Wednesday, October 24, 2007

DVD Bonanza

When I was in Gongbei Monday, I finally found the DVD shops I'd been looking for. Shoddily packaged and otherwise iffy DVDs are widely available in the markets and even on campus, but they're nearly all recent Chinese, Korean, and U.S. hits; the type of store I was seeking offers a wider selection, arranged by category (Chinese, recent Hollywood, American classics, music videos, etc.) and professionally packaged (they don't look like bootlegs).

The DVDs in these shops cost a bit more, too, but they're still embarassingly cheap: I paid 15 yuen each (about $1.80), as opposed to anywhere from 6 to 10 yuen in the markets. And you get what you pay for: While you're taking something of a gamble with the discs in the markets (although at those prices, it's not much of a risk), with these you can be fairly confident that if they're labeled as having English subtitles they will, and they're relatively sure to play without technical hitches.

I'm always glad to find bargain-basement Criterion (or should I punctuate that "Criterion"?) DVDs in China. They almost never have all the special features — interviews, documentaries, commentaries, etc. — touted on the packaging, but enough of them remain that they're well worth the negligable price. The Stan Brakhage collection surprised me; can't see that there'd be an audience here for an experimental, nonnarrative filmmaker who's not even well-known in his own country, but at least there'd be no language barrier with his works.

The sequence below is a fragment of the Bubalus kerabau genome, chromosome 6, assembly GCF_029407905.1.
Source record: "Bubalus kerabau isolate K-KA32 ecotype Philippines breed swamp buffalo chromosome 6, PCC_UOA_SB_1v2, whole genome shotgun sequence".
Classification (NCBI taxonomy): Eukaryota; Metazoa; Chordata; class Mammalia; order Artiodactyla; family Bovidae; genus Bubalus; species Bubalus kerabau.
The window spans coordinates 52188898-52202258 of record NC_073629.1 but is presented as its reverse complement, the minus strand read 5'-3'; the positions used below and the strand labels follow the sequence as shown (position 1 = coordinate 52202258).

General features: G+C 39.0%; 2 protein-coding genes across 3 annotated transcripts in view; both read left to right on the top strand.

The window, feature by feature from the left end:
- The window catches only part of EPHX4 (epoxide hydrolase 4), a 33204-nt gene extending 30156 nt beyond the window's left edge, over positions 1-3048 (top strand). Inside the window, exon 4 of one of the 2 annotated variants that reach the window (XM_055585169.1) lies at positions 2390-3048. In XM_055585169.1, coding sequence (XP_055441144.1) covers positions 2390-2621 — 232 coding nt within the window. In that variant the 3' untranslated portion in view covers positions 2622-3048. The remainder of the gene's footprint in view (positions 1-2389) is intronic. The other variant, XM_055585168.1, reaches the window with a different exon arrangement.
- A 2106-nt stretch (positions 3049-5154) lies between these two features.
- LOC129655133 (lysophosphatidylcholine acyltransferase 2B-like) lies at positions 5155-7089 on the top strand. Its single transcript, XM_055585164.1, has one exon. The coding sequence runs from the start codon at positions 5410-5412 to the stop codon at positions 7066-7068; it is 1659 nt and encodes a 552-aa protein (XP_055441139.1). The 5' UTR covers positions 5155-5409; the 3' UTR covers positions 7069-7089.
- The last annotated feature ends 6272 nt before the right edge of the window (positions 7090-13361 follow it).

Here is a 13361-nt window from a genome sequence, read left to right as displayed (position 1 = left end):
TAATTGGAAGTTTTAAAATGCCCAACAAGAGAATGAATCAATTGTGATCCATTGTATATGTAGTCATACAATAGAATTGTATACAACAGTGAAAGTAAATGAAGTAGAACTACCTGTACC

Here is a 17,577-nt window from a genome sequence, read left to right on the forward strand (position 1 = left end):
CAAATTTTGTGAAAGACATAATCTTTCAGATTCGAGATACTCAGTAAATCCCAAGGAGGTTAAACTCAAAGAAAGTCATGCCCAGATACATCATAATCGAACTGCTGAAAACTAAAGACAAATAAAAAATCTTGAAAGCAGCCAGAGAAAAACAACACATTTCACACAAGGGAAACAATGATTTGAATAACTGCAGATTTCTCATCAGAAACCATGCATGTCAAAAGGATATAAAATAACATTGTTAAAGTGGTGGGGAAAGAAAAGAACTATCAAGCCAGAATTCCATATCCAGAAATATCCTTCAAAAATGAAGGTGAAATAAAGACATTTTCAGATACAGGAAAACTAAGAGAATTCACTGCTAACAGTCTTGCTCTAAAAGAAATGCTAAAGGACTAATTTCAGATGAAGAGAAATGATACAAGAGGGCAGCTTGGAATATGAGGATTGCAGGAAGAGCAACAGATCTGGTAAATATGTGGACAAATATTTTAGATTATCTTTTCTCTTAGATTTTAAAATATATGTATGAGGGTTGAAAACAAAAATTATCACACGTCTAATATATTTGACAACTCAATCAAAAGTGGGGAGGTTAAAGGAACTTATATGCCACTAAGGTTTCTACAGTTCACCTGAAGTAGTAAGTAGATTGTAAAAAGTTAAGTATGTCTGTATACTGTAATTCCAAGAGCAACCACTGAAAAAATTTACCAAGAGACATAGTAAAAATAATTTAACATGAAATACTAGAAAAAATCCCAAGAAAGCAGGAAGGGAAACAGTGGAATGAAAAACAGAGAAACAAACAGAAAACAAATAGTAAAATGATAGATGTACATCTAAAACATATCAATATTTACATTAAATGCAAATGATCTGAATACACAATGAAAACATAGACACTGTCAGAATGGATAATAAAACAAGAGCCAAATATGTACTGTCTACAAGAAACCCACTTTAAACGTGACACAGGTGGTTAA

Of course, I always sample the local fare when I'm here. Last night I watched Confession of Pain, a Hong Kong cop movie by the directors of Infernal Affairs starring Tony Leung, Takeshi Kaneshiro, and Shu Qi. The Banquet is a big-budget costume epic that was playing in theatres when Ling and I were here last year; I'd thought it might reach the States since it stars Zhang Ziyi, but that hasn't been the case. Likewise, I'd given up on seeing Jia Zhangke's Still Life on the big screen, so I bought the DVD. Unfortunately, it's the only one in the batch that lacks subtitles; too bad, because the film, set in the Three Gorges region, looks absolutely gorgeous, with an elegance that he had been moving toward in The World. (The disc also includes a documentary Jia shot concurrently, making my inability to view it all the more frustrating). At least I can watch the copy of The World that I bought; most of the special features are missing, although Jonathan Rosenbaum's video interview is intact.

No subtitles needed here, of course. The jazz discs are from a series of recently unearthed live performances from the 1950s and '60s. Watching the eccentric Mr. Monk on stage is always rather disconcerting — he was known for such antics as getting up from the piano and dancing oddly during the other musicians' solos — but somehow, viewing him over here seems even more strange and incongruous. On the other hand, Louis Armstrong did slam bebop by calling it "Chinese music". . . .

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